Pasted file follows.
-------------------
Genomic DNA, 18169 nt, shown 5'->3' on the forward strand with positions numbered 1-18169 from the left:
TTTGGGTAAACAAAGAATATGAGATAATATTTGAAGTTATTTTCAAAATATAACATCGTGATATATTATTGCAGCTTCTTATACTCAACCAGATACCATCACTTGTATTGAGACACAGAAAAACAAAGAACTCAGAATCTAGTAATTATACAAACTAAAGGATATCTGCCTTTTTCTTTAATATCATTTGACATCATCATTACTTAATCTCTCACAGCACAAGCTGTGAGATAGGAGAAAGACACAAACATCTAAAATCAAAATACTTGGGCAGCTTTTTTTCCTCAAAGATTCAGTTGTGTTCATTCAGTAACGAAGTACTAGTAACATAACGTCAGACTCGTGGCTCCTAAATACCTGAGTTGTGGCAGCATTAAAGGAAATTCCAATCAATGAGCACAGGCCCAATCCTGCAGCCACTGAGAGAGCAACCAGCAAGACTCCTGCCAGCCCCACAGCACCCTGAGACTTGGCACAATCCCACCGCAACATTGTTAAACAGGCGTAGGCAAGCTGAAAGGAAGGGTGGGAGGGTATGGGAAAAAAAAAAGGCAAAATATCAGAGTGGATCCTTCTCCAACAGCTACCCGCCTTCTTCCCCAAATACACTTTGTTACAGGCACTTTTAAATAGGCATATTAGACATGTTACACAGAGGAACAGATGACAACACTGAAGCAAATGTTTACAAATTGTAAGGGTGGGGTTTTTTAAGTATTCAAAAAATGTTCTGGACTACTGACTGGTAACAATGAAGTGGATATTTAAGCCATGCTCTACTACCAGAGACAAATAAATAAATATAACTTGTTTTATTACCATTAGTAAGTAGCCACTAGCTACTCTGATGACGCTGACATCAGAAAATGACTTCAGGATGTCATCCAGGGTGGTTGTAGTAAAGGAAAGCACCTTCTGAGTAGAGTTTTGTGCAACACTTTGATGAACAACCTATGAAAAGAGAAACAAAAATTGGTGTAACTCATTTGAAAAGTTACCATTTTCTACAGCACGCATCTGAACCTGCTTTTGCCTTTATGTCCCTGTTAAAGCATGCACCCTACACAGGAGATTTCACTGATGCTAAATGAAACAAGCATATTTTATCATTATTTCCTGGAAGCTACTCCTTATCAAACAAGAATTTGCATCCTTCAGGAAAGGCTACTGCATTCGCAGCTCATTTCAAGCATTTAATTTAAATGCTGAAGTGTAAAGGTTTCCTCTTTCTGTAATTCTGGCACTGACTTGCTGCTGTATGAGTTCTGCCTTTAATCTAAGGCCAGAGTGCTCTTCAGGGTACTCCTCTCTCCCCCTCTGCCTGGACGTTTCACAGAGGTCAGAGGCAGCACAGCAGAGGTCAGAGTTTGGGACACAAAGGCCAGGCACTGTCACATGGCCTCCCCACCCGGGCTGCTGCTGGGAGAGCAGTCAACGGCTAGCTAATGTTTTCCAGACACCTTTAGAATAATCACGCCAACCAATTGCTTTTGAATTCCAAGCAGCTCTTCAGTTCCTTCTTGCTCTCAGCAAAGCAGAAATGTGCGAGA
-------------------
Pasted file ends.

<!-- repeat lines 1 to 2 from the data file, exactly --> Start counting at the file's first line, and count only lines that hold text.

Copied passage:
Genomic DNA, 18169 nt, shown 5'->3' on the forward strand with positions numbered 1-18169 from the left:
TTTGGGTAAACAAAGAATATGAGATAATATTTGAAGTTATTTTCAAAATATAACATCGTGATATATTATTGCAGCTTCTTATACTCAACCAGATACCATCACTTGTATTGAGACACAGAAAAACAAAGAACTCAGAATCTAGTAATTATACAAACTAAAGGATATCTGCCTTTTTCTTTAATATCATTTGACATCATCATTACTTAATCTCTCACAGCACAAGCTGTGAGATAGGAGAAAGACACAAACATCTAAAATCAAAATACTTGGGCAGCTTTTTTTCCTCAAAGATTCAGTTGTGTTCATTCAGTAACGAAGTACTAGTAACATAACGTCAGACTCGTGGCTCCTAAATACCTGAGTTGTGGCAGCATTAAAGGAAATTCCAATCAATGAGCACAGGCCCAATCCTGCAGCCACTGAGAGAGCAACCAGCAAGACTCCTGCCAGCCCCACAGCACCCTGAGACTTGGCACAATCCCACCGCAACATTGTTAAACAGGCGTAGGCAAGCTGAAAGGAAGGGTGGGAGGGTATGGGAAAAAAAAAAGGCAAAATATCAGAGTGGATCCTTCTCCAACAGCTACCCGCCTTCTTCCCCAAATACACTTTGTTACAGGCACTTTTAAATAGGCATATTAGACATGTTACACAGAGGAACAGATGACAACACTGAAGCAAATGTTTACAAATTGTAAGGGTGGGGTTTTTTAAGTATTCAAAAAATGTTCTGGACTACTGACTGGTAACAATGAAGTGGATATTTAAGCCATGCTCTACTACCAGAGACAAATAAATAAATATAACTTGTTTTATTACCATTAGTAAGTAGCCACTAGCTACTCTGATGACGCTGACATCAGAAAATGACTTCAGGATGTCATCCAGGGTGGTTGTAGTAAAGGAAAGCACCTTCTGAGTAGAGTTTTGTGCAACACTTTGATGAACAACCTATGAAAAGAGAAACAAAAATTGGTGTAACTCATTTGAAAAGTTACCATTTTCTACAGCACGCATCTGAACCTGCTTTTGCCTTTATGTCCCTGTTAAAGCATGCACCCTACACAGGAGATTTCACTGATGCTAAATGAAACAAGCATATTTTATCATTATTTCCTGGAAGCTACTCCTTATCAAACAAGAATTTGCATCCTTCAGGAAAGGCTACTGCATTCGCAGCTCATTTCAAGCATTTAATTTAAATGCTGAAGTGTAAAGGTTTCCTCTTTCTGTAATTCTGGCACTGACTTGCTGCTGTATGAGTTCTGCCTTTAATCTAAGGCCAGAGTGCTCTTCAGGGTACTCCTCTCTCCCCCTCTGCCTGGACGTTTCACAGAGGTCAGAGGCAGCACAGCAGAGGTCAGAGTTTGGGACACAAAGGCCAGGCACTGTCACATGGCCTCCCCACCCGGGCTGCTGCTGGGAGAGCAGTCAACGGCTAGCTAATGTTTTCCAGACACCTTTAGAATAATCACGCCAACCAATTGCTTTTGAATTCCAAGCAGCTCTTCAGTTCCTTCTTGCTCTCAGCAAAGCAGAAATGTGCGAGA